As with other former New Towns land was originally acquired by the public sector and then disposed of at an enhanced value. English Partnerships, not the local authority, have inherited these assets. They hold 80 per cent of the developable land in Telford and yet none of the capital receipts received are returned locally—instead the receipts go directly to the Treasury. The impact of this on the Council has increased since taking on responsibility for Unitary services where the need for infrastructure maintenance and development for schools, roads etc, is only partly met by Government allocations, thus increasing the pressure on the Council's very limited disposable land holding.

(c)  Lack of Planning Control

  Through historic powers, which have not been rescinded, English Partnerships are able to largely by-pass the normal planning process. Outline consents granted up to 30 years ago remain valid in perpetuity. Consent for detailed development is granted by EP with the Local Planning Authority reduced to the role of consultee. Consequently, the level of influence of the Local Planning Authority through the Local Plan and locally approved Supplementary Planning Guidance is very limited and that of the local community much reduced.

  The securing of local community facilities and other infrastructure investment through the normal S.106 route is not available. While some community provision is secured through consultation with EP, no provision of sites for secondary schools required primarily to meet demands created by the EP development, for example, is made as a matter of corporate policy.

  Similarly, there is a reluctance to allocate good sites to accommodate housing for the social rented sector and an even greater reluctance to integrate housing with other development. Over the last 11 years less than 1,300 dwellings have been constructed by Registered Social Landlords out of a total of around 10,000 new dwellings.

  A further consequence is the lack of planning fees. This is estimated to be in the order of £1.5 million in relation to EP's remaining land holdings. Planning fee income now forms a significant proportion of every authority's planning service budget. The Council's planning service is consequently severely underfunded which prevents it from employing the full range of staff needed to deal with the complex regeneration and development needs of the whole district.

  To bypass local democratic involvement in the development process is an anachronism and serves little purpose other than to maximise the revenue received by the Treasury. These factors collectively undermine Telford's ability to deliver quality co-ordinated development that will meet the wider needs of the people of Telford as envisaged in the government's recently published Green Paper on Planning.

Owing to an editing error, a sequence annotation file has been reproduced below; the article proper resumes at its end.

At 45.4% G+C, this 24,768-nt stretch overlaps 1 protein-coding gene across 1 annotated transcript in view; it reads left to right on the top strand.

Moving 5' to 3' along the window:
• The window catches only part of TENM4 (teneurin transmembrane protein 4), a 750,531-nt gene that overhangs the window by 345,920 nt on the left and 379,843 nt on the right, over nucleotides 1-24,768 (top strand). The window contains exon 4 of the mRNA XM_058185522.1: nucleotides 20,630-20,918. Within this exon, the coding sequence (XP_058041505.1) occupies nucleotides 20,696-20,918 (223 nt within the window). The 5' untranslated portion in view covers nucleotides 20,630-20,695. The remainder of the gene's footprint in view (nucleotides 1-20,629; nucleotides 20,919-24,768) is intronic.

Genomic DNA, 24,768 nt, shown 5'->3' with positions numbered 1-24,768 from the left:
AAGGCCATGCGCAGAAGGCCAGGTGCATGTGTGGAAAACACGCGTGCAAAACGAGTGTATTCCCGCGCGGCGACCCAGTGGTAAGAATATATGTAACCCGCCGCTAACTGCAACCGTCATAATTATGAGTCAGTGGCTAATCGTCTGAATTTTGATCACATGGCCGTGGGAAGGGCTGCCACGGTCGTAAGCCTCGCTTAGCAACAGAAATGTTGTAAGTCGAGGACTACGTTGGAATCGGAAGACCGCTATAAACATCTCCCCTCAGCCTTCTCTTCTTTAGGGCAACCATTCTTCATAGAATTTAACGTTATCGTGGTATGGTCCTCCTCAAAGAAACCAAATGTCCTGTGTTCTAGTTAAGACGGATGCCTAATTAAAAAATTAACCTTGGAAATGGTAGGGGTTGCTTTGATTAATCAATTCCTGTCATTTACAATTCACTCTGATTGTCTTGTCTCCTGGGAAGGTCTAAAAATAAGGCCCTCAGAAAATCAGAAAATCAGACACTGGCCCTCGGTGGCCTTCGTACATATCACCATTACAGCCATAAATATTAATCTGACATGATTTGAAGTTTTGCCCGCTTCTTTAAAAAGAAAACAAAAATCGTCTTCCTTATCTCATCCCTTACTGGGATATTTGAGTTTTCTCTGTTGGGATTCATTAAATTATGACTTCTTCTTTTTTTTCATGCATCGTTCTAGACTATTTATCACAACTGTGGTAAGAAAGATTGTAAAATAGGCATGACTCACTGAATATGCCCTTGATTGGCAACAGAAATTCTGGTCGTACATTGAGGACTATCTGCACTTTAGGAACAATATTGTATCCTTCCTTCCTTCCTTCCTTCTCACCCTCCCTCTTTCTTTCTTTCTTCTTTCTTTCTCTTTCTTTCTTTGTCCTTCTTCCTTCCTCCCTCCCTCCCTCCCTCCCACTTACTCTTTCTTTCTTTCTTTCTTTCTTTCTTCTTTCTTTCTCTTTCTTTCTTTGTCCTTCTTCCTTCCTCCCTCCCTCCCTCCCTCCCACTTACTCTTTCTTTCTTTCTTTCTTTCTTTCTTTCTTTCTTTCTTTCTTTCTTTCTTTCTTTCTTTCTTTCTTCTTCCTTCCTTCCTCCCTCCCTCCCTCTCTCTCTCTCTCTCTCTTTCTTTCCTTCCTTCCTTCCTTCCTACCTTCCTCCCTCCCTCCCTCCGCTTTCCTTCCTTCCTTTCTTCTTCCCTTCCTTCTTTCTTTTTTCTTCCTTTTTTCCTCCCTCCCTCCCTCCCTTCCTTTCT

5.  TRANSFER OF ASSETS/LIABILITIES TO LOCAL AUTHORITIES

  EP hold 144 hectares of housing land and 158 hectares of employment land with the benefit of S7.1 consents. This makes EP's housing asset in Telford the largest in its portfolio. Telford's own asset base is minuscule by comparison—around 7 Ha of housing land most of which is subject to clawback.

  We estimate the value of EP's land assets in Telford to be £270 million. If a significant proportion of this land was transferred to, or made available in partnership with the Council, this would enable the following to happen:

    —  Investment in the deprived former New Town estates in south Telford to address abandonment, reverse their decline and turn them into sustainable communities.

    —  Enter meaningful partnerships with other agencies/private sector to bring in additional funding for regeneration and new investment by using our land assets as leverage and a source of capital.

    —  Deliver the transformation of the Town Centre of Telford into a lively, mixed use place with an evening economy that will serve the needs of the whole community and not just those who come to shop by car in the daytime.

    —  Support the development of connected communities through the creation of a network of new safe public streets, supported by a quality public transport service.

    —  Deliver essential infrastructure and supporting facilities including schools.

  Possible options such as simply transferring the former New Town assets to the local RDA would not address these issues, but simply transfer the problem to a different organisation which currently does not fully recognise the regeneration needs of Telford.

  There will, however, be the need to transfer the skills and staff resource available to EP to the local authority to allow them to undertake their enhanced role.

6.  ROLE OF LOCAL AUTHORITIES AND OTHERS IN SUSTAINABLE REGENERATION